In vivo ventricular gene delivery of a beta-adrenergic receptor kinase inhibitor to the failing heart reverses cardiac dysfunction.


BACKGROUND: Genetic manipulation to reverse molecular abnormalities associated with dysfunctional myocardium may provide novel treatment. This study aimed to determine the feasibility and functional consequences of in vivo beta-adrenergic receptor kinase (betaARK1) inhibition in a model of chronic left ventricular (LV) dysfunction after myocardial infarction (MI). METHODS AND RESULTS: Rabbits underwent ligation of the left circumflex (LCx) marginal artery and implantation of sonomicrometric crystals. Baseline cardiac physiology was studied 3 weeks after MI; 5x10(11) viral particles of adenovirus was percutaneously delivered through the LCx. Animals received transgenes encoding a peptide inhibitor of betaARK1 (Adeno-betaARKct) or an empty virus (EV) as control. One week after gene delivery, global LV and regional systolic function were measured again to assess gene treatment. Adeno-betaARKct delivery to the failing heart through the LCx resulted in chamber-specific expression of the betaARKct. Baseline in vivo LV systolic performance was improved in Adeno-betaARKct-treated animals compared with their individual pre-gene delivery values and compared with EV-treated rabbits. Total beta-AR density and betaARK1 levels were unchanged between treatment groups; however, beta-AR-stimulated adenylyl cyclase activity in the LV was significantly higher in Adeno-betaARKct-treated rabbits compared with EV-treated animals. CONCLUSIONS: In vivo delivery of Adeno-betaARKct is feasible in the infarcted/failing heart by coronary catheterization; expression of betaARKct results in marked reversal of ventricular dysfunction. Thus, inhibition of betaARK1 provides a novel treatment strategy for improving the cardiac performance of the post-MI heart.







Donald D. Glower

Professor of Surgery

Current clinical research projects examine the effects of patient characteristics and surgical technique in outcome after minimally invasive cardiac surgery, valve repair and replacement, and coronary artery bypass grafting.
Prior work has examined the role of surgical therapy versus medical therapy in aortic dissection, load-independent means to quantify left and right ventricular function, and management of complex coronary disease.


Robert J. Lefkowitz

The Chancellor's Distinguished Professor of Medicine

Dr. Lefkowitz’s memoir, A Funny Thing Happened on the Way to Stockholm, recounts his early career as a cardiologist and his transition to biochemistry, which led to his Nobel Prize win.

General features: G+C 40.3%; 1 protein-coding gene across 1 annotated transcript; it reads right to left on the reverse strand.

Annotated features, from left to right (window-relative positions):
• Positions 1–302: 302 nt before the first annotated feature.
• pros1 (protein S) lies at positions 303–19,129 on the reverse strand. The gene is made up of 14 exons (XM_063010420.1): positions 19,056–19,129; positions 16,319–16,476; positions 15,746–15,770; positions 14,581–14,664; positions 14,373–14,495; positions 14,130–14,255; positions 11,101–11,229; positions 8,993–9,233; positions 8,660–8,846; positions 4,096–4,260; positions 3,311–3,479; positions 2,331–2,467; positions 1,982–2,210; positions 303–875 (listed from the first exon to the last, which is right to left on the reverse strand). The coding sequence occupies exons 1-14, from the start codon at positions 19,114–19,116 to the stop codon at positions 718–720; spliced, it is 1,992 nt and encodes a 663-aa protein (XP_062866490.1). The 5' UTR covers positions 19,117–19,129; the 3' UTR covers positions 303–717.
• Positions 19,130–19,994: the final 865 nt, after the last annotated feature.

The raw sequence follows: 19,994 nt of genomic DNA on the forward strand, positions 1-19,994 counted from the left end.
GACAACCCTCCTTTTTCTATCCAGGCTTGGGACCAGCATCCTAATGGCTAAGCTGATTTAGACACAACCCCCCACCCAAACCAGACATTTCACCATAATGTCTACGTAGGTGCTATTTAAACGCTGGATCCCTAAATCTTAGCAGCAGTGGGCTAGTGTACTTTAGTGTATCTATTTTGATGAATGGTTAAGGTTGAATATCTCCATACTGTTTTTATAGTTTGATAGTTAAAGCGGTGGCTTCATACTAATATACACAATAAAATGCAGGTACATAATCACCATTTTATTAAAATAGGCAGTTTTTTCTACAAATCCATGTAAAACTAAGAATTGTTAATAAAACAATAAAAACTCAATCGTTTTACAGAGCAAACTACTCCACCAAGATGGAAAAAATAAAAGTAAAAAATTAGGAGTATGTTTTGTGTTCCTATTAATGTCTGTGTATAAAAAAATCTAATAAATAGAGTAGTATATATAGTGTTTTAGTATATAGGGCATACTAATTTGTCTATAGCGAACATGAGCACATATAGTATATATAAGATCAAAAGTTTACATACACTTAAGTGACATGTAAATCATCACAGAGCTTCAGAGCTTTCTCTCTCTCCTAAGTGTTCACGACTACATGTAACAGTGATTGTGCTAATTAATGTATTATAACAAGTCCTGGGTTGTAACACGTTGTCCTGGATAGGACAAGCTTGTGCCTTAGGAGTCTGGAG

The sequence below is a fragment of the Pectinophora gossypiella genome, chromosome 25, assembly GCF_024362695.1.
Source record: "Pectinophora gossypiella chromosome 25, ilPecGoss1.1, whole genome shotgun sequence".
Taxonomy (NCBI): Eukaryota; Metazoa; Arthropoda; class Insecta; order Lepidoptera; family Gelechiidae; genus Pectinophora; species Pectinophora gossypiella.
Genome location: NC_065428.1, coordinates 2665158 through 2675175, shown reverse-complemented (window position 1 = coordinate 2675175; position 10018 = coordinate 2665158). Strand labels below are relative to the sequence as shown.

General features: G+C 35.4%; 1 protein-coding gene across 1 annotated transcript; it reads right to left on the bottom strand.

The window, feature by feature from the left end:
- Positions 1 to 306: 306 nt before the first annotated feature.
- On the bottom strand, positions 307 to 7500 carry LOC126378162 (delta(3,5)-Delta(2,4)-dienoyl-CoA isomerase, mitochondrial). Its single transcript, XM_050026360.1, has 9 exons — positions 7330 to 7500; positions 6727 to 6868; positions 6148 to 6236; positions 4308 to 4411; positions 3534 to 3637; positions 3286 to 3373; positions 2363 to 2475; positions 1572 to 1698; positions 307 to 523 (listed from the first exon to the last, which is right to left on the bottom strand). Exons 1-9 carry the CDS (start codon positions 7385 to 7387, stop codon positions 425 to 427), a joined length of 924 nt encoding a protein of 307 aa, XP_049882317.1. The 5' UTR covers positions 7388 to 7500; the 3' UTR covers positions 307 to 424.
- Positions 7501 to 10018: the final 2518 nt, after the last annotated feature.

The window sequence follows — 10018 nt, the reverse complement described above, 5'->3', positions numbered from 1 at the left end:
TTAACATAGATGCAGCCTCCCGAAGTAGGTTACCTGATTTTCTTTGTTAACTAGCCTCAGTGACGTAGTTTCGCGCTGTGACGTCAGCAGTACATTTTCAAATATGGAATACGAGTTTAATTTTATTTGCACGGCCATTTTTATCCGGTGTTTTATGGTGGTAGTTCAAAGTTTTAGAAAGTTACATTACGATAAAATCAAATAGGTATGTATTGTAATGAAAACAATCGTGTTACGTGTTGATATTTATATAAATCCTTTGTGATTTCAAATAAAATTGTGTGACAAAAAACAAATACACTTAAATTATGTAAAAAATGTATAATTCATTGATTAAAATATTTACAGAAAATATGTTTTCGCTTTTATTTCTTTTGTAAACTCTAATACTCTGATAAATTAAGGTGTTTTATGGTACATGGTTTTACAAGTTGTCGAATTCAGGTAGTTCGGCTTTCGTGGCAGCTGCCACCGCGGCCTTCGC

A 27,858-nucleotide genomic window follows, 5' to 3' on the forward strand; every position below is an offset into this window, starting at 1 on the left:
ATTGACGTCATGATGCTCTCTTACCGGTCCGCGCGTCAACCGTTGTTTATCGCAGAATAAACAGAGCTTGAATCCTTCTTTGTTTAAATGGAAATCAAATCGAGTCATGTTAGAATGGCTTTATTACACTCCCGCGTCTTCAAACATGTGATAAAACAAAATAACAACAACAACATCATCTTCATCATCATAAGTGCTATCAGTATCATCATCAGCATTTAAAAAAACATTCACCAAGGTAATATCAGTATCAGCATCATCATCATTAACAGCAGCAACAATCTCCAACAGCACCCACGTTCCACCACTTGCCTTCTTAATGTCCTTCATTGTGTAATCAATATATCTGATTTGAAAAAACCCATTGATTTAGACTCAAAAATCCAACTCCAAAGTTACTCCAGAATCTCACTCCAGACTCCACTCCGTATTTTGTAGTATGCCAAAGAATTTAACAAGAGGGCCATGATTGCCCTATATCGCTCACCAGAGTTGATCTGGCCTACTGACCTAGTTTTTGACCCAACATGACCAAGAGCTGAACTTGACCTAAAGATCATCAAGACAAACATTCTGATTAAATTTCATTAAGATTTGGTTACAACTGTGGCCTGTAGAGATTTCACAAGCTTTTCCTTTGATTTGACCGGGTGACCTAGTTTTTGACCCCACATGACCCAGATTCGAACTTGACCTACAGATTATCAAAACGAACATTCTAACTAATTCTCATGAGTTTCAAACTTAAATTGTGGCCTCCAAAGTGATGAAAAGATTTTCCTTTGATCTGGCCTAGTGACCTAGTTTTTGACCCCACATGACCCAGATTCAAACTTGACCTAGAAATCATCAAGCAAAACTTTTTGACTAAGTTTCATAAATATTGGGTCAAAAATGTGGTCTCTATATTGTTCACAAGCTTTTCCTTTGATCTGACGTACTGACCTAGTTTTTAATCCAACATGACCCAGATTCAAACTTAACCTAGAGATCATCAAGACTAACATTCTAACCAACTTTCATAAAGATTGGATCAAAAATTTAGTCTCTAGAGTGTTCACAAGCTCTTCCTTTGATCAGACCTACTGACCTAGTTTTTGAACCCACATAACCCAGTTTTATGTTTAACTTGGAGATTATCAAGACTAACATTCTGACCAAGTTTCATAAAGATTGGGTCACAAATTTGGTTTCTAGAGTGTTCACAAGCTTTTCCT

Robert J. Lefkowitz, M.D. is Chancellor’s Distinguished Professor of Medicine and Professor of Biochemistry and Chemistry at the Duke University Medical Center. He has been an Investigator of the Howard Hughes Medical Institute since 1976. Dr. Lefkowitz began his research career in the late 1960’s and early 1970’s when there was not a clear consensus that specific receptors for drugs and hormones even existed. His group spent 15 difficult years developing techniques for labeling the receptors with radioactive drugs and then purifying the four different receptors that were known and thought to exist for adrenaline, so called adrenergic receptors. In 1986 Dr. Lefkowitz transformed the understanding of what had by then become known as G protein coupled receptors because of the way the receptor signal for the inside of a cell through G proteins, when he and his colleagues cloned the gene for the beta2-adrenergic receptor. They immediately recognized the similarity to a molecule called rhodopsin which is essentially a light receptor in the retina. This unexpected finding established the beta receptor and rhodopsin as the first member of a new family of proteins. Because each has a peptide structure, which weaves across the cell membrane seven times, these receptors are referred to as seven transmembrane receptors. This super family is now known to be the largest, most diverse and most therapeutically accessible of all the different kinds of cellular receptors. There are almost a thousand members of this receptor family and they regulate virtually all known physiological processes in humans. They include the receptors not only to numerous hormones and neurotransmitters but for the receptors which mediate the senses of sweet and bitter taste and smell amongst many others. Dr. Lefkowitz also discovered the mechanism by which receptor signaling is turned off, a process known as desensitization. Dr. Lefkowitz work was performed at the most fundamental and basic end of the research spectrum and has had remarkable consequences for clinical medicine. Today, more than half of all prescription drug sales are of drugs that target either directly or indirectly the receptors discovered by Dr. Lefkowitz and his trainees. These include amongst many others beta blockers, angiotensin receptor blockers or ARBs and antihistamines. Over the past decade he has discovered novel mechanisms by which the receptors function which may lead to the development of an entirely new class of drugs called “biased agonists”. Several such compounds are already in advanced stages of clinical testing. Dr. Lefkowitz has received numerous honors and awards, including the National Medal of Science, the Shaw Prize, the Albany Prize, and the 2012 Nobel Prize in Chemistry. He was elected to the USA National Academy of Sciences in 1988, the Institute of Medicine in 1994, and the American Academy of Arts and Sciences in 1988.

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